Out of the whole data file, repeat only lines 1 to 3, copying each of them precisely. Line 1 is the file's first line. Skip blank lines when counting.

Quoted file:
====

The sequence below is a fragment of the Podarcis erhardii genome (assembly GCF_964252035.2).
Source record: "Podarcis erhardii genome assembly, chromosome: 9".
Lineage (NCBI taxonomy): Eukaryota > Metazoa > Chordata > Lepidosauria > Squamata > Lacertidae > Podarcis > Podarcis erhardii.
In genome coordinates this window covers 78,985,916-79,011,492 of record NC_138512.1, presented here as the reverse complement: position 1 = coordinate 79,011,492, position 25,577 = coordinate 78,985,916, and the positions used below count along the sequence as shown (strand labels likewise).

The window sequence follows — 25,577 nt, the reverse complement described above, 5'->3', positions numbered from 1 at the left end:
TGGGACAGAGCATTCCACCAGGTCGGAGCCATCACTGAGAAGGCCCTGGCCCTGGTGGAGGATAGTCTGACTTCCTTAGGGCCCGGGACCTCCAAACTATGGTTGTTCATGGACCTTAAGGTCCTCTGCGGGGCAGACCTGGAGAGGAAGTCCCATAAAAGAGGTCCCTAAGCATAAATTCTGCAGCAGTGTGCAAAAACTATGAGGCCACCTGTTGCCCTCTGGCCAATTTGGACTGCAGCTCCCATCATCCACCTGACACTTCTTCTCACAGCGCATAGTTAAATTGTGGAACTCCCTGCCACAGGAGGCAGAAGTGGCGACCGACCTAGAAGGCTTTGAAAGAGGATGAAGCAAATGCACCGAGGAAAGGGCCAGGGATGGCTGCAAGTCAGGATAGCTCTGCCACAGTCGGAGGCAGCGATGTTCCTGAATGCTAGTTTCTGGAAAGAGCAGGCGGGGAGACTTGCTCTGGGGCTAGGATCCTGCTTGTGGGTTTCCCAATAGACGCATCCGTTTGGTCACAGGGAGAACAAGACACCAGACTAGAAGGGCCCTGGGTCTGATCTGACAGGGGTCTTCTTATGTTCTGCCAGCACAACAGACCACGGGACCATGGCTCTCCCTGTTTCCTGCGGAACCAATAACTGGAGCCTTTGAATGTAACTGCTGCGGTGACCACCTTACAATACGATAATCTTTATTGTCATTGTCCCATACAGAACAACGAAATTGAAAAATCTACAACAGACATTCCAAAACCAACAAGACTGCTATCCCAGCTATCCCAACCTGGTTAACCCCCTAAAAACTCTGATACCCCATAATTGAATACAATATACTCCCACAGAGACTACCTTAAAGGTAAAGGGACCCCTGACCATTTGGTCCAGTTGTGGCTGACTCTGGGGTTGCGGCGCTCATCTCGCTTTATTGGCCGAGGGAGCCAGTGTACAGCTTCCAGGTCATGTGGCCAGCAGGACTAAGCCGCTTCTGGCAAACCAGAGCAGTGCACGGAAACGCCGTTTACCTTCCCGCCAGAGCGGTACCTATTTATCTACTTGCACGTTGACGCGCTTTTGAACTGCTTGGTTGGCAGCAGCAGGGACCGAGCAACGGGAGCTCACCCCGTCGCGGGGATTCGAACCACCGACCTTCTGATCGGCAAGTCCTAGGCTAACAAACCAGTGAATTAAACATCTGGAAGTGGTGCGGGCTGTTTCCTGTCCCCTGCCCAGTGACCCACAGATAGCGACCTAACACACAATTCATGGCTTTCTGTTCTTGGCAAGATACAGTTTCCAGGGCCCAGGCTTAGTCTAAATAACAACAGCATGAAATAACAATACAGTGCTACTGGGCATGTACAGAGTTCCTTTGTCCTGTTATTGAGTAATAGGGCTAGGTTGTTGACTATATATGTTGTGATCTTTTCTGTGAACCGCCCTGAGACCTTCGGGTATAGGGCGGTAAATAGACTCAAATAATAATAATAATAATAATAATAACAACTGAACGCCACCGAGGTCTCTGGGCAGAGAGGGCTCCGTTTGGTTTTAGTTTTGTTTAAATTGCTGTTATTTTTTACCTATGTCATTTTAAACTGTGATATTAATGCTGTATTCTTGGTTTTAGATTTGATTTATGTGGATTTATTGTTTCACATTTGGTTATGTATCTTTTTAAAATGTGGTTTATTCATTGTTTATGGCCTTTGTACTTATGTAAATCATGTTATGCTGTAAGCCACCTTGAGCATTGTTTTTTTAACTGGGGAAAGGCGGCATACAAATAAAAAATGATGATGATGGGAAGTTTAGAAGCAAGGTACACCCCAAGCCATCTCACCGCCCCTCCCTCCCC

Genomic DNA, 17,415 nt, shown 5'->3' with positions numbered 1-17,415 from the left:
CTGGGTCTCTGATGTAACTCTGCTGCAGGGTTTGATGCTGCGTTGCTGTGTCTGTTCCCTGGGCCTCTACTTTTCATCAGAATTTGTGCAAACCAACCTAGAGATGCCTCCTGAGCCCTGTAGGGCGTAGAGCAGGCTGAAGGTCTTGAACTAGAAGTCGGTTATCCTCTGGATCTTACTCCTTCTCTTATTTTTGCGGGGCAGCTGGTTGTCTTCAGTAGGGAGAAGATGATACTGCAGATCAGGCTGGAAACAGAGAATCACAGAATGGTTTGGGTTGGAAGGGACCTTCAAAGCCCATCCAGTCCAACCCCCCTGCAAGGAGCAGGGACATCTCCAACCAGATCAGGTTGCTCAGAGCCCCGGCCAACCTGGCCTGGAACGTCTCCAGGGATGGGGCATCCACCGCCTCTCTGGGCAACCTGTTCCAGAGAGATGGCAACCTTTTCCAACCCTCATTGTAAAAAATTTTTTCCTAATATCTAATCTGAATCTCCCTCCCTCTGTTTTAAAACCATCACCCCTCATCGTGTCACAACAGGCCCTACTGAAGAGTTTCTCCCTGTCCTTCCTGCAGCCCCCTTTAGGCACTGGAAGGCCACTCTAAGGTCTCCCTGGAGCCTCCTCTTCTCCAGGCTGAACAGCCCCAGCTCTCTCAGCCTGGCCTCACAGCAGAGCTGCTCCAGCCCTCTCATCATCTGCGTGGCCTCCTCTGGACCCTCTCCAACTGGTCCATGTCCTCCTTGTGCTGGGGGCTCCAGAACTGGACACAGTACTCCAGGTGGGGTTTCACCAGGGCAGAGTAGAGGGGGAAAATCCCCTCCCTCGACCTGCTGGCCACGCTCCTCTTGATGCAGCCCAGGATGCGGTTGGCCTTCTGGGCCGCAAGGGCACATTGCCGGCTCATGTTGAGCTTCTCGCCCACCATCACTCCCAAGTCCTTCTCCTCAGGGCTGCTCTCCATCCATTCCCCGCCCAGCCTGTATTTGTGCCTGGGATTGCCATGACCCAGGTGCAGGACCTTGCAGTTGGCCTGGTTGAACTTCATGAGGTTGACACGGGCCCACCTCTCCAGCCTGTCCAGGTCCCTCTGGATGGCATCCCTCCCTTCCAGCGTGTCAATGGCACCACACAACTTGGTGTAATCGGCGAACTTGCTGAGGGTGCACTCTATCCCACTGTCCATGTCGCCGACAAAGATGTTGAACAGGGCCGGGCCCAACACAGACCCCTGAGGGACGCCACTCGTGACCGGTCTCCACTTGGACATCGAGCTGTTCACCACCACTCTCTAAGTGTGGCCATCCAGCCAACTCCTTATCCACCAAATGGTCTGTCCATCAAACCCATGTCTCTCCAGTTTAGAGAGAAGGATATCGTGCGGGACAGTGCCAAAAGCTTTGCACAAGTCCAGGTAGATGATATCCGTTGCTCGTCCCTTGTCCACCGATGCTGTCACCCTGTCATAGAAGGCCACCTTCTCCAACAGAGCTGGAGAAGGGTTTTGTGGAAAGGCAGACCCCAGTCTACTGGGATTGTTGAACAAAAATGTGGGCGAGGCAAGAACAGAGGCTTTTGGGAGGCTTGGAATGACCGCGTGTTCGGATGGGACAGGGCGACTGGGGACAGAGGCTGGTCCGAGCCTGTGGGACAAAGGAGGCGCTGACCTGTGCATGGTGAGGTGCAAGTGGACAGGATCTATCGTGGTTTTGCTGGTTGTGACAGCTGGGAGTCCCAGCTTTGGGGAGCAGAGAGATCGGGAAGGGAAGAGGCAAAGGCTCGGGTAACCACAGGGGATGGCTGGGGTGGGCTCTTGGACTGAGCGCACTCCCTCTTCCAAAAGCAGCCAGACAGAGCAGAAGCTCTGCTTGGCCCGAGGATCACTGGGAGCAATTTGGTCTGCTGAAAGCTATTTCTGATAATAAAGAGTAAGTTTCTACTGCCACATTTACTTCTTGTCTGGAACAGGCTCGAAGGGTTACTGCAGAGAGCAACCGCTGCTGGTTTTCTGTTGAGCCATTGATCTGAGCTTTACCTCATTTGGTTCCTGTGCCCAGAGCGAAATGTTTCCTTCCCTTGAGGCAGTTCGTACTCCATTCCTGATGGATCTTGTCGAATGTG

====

The sequence below is a fragment of the Podarcis erhardii genome (assembly GCF_964252035.2).
Source record: "Podarcis erhardii genome assembly, chromosome: 9".
Lineage (NCBI taxonomy): Eukaryota > Metazoa > Chordata > Lepidosauria > Squamata > Lacertidae > Podarcis > Podarcis erhardii.